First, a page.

In the last sections, we cited a number of practical halachos that stem from the Zohar’s statement that the nature of the mitzvah is to remove a harmful impure spirit. Most authorities agree that one recites a blessing of netilas yadayim only when doing a mitzvah, e.g., washing for bread. Washing away an impure spirit is only a protective measure and not a mitzvah, and the Zohar’s reason for netilas yadayim is not sufficient to obligate us to recite a berachah on netilas yadayim.
The Rashba and Rosh offer other reasons why netilas yadayim every morning is a mitzvah and not just a protective measure. It is because of these other reasons that we recite a berachah on netilas yadayim each morning (Pri Megadim, Eshel Avraham 4,1; Mishnah Berurah 4,8). Familiarity with these reasons helps us understand many of the halachos of netilas yadayim. The Rashba associates this washing with the renewal of our life force each morning. Just as a kohen had a mitzvah to purify himself before starting his service in the Temple, we also have a mitzvah to wash our hands each morning. In doing so we are purifying ourselves before we start a new day of Divine service (Responsa 1,191).
The Rosh cites a different reason for this mitzvah. He writes that there is a mitzvah to wash our hands before each regular prayer, lest we had touched a place on the body that is generally covered. Preparing oneself for tefillah is considered to have the status of a mitzvah, and we therefore recite a blessing (4,2).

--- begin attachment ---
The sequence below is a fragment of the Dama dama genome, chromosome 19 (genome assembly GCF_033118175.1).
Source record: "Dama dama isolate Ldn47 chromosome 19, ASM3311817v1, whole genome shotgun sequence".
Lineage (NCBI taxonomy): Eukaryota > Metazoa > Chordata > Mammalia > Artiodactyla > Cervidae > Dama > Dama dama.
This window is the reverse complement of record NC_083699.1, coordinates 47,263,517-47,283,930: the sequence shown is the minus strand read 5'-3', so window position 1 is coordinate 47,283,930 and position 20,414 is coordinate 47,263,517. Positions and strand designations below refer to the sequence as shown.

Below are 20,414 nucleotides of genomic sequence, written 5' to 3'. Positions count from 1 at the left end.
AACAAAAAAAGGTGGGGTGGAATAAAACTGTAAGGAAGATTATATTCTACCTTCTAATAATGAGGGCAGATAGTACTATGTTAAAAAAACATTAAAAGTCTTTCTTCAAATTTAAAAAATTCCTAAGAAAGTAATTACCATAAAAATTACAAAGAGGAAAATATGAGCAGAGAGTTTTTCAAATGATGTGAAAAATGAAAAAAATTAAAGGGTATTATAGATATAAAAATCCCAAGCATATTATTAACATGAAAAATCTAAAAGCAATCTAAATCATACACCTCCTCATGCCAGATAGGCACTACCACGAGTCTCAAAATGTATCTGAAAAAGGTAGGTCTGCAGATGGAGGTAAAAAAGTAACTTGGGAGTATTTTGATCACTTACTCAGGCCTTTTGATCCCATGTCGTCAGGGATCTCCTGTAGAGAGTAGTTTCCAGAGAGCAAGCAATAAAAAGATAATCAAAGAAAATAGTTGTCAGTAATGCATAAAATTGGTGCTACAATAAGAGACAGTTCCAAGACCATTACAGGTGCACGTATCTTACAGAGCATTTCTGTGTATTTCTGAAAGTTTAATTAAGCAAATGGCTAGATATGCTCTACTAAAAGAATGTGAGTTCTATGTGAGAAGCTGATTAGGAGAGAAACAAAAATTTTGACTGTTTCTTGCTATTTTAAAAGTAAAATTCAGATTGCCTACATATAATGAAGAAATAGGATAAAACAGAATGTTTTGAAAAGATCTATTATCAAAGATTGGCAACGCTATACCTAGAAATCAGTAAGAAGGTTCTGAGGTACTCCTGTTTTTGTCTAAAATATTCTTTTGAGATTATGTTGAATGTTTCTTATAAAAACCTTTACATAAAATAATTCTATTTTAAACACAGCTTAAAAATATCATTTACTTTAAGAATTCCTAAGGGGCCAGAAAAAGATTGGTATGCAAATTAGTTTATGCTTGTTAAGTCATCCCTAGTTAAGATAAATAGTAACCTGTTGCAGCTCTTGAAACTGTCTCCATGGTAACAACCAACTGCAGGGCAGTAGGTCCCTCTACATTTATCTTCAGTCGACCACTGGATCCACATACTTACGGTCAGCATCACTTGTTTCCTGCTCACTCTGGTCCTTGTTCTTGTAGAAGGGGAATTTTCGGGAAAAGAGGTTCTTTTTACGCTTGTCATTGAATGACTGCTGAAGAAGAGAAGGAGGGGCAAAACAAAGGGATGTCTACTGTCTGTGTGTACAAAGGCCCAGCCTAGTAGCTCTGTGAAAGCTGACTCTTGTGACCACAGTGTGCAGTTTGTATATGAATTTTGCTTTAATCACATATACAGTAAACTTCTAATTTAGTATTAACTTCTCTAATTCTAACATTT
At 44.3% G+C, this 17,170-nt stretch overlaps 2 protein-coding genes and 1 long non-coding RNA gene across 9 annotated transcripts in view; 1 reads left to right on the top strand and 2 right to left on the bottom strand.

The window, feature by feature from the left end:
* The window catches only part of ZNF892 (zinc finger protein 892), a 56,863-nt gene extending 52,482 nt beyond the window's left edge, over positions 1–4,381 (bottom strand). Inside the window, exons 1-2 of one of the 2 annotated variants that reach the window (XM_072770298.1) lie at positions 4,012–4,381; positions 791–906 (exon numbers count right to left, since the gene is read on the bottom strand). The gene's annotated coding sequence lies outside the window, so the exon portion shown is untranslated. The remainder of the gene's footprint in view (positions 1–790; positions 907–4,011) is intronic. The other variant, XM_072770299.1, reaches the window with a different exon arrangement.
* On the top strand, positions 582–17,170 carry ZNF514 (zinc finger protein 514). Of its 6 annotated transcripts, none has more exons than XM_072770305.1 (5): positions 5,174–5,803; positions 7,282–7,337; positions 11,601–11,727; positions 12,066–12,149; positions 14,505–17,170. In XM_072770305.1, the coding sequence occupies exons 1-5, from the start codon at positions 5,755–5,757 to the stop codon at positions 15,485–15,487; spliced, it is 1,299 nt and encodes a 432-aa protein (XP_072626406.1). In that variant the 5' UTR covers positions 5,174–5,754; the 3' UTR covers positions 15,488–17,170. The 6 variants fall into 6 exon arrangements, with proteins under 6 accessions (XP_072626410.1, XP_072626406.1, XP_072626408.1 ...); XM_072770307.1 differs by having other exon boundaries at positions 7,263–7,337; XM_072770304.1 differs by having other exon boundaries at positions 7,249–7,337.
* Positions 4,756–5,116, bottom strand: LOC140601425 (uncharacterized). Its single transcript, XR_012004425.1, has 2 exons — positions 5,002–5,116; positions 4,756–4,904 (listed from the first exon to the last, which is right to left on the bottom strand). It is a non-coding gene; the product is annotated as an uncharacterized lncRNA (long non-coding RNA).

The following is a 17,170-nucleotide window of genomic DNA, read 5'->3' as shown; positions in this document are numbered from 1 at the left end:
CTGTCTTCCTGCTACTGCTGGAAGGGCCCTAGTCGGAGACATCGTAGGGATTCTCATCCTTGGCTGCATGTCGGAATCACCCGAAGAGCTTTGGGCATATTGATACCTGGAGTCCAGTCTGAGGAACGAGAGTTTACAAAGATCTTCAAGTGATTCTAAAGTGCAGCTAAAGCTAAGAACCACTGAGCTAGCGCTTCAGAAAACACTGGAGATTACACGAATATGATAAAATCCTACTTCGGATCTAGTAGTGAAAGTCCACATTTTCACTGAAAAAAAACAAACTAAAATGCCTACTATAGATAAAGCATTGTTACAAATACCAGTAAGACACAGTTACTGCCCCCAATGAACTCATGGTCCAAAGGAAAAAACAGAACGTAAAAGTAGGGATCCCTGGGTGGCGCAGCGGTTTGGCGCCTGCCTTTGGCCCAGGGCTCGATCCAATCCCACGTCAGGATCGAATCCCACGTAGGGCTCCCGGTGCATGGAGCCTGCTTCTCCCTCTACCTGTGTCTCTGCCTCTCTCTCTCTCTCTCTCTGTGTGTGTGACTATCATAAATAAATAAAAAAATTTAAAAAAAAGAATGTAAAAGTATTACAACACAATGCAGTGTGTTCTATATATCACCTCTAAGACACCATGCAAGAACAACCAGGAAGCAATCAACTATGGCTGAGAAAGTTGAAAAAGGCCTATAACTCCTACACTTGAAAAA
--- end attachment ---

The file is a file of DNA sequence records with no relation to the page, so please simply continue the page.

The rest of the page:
One practical difference between these two approaches is presented if one sleeps during the day. If the reason for washing is that one becomes a new creation after a full day passes, this will not apply to a nap during the day. Conversely, if the reason for washing is that one’s hands may have touched a covered place, this is equally possible during a nap. If a person slept for half an hour or more, he should wash without a berachah (Shulchan Aruch 4,15).
Another practical difference arises if one stays awake all night. Since a full day has passed, it is possible to say that he is considered a new creation. However, if the reason for netilas yadayim is that one might have touched a covered place while sleeping, the absence of sleep suggests there will be no obligation to wash (Shulchan Aruch 4,13). The ruling is that he should wash without a berachah, unless he uses the restroom before tefillah, in which case he can recite the berachah (Mishnah Berurah 4,30).
Text Copyright © 2013 by Rabbi Daniel Travis and Torah.org